young prairie is a sizable remnant wet-mesic prairie in the southern kettle moraine area, though it was pretty dry given our general lack of rain the last while in this part of wisconsin.
dthis early, there was little flashy growth to call our attention, but seeing the very beginnings of this year’s prairie grass was a subtle excitement. just the muffled crunch of last year’s vegetation and an open-air walk were enough to make the early trip worthwhile.
this trip also marked our last sna in walworth county!
snapper prairie is another remnant prairie that formerly stretched for 2,500 acres in the floodplain of the crawfish river (a tributary of the rock). it floods at times due to the clayey nature of the soil, and there are plants more common to fens present like riddell’s goldenrod, valerian, and an orchid. but of course none of them are out yet.
there’s something very strange about visiting prairies in the middle of winter, when they’re snowfields with desiccated plants poking up out of the white here and there. you know there’s so much life lying hidden and silent beneath that snow just waiting, and the wind blows steadily. it’s difficult to imagine how brilliant the grasses and flowers will look and smell in just a few months. but it’s also good to know this place at a quieter time that is just as much a part of its life cycle(s) as the full bloom of high summer.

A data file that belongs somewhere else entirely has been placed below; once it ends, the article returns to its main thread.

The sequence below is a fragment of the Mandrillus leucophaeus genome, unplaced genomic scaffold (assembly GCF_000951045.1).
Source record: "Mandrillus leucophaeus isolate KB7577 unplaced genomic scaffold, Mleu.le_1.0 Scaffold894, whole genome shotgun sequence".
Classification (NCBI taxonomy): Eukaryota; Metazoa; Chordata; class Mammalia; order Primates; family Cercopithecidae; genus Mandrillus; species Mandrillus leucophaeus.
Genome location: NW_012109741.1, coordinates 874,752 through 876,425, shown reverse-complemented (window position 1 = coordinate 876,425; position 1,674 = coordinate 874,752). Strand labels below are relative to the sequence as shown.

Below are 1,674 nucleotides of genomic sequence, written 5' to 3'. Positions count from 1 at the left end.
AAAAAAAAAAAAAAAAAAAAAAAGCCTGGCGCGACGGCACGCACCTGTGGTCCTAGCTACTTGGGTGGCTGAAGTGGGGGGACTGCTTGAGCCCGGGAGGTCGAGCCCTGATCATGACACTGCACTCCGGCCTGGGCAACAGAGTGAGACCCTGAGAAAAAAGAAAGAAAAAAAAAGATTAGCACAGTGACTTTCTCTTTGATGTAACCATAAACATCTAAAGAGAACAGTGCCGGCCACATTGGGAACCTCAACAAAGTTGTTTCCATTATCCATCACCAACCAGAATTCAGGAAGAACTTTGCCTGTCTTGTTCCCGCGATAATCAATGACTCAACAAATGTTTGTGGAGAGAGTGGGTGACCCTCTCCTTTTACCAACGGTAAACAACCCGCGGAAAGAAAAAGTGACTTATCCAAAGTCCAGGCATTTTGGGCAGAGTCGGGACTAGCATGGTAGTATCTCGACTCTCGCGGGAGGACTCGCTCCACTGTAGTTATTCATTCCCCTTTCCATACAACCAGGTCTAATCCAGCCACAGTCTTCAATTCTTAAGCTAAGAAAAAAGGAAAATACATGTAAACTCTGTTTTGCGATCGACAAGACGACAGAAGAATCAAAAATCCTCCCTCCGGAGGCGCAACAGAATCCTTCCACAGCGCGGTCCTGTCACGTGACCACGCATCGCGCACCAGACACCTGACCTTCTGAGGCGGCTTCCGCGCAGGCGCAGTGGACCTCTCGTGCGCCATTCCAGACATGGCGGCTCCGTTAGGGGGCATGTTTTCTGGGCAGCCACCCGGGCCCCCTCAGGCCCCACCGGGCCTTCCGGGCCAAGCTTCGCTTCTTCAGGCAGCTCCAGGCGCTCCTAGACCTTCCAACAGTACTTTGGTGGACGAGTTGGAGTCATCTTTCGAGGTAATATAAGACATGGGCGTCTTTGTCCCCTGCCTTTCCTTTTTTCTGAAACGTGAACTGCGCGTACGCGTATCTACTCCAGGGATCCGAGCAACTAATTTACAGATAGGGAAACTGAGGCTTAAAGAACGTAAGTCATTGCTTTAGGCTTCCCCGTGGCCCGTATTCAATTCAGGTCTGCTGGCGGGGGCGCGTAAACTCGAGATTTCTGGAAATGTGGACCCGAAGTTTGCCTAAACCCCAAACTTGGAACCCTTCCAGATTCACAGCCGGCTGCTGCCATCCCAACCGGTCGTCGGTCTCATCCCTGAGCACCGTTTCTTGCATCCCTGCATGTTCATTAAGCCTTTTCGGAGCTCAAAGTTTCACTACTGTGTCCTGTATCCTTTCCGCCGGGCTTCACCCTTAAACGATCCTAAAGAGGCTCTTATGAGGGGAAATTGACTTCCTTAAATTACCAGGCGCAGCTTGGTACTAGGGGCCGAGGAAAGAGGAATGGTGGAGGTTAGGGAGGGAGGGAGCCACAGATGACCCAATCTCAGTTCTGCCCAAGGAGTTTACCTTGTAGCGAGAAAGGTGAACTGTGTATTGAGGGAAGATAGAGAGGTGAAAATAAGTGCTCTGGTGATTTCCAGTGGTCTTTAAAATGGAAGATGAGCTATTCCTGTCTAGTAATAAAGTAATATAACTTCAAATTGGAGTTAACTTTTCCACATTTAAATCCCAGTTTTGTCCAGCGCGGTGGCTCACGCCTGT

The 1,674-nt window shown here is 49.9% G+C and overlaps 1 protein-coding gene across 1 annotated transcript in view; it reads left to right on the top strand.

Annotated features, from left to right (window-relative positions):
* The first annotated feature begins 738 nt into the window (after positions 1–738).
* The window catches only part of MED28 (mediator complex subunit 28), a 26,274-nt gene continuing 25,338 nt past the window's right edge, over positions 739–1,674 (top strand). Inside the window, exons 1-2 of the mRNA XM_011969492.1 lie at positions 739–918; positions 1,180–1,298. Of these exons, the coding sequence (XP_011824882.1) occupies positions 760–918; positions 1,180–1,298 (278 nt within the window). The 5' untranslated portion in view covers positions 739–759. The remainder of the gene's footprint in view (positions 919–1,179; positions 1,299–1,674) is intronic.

swenson wet prairie is now a part of the avon bottoms s.n.a. but it was established as its own site, so i’m counting it. it’s a wet prairie in the floodplain of the sugar river near where the river meets taylor creek. there’s also a sedge meadow and river bottom savanna(!), and a number of oxbows. its frozen state this december is gorgeous.
chiwaukee prairie is one of the largest prairie complexes in wisconsin and one of the state’s most intact coastal wetlands. it spans thru-out a series of streets and houses, but has large segments of unbroken land too. it sits on swale and and ridge topography where lake michigan’s shoreline has receded in stages since the last ice age. over 400 species of plants find a home here.
tho’ mainly dormant now in late novemeber, the plant cover is still lovely in its dryness, especially in the winds off the lake. thanks to the wdnr for caring for this land, and to uw-parkside and the nature conservancy with helping acquire the land from developers.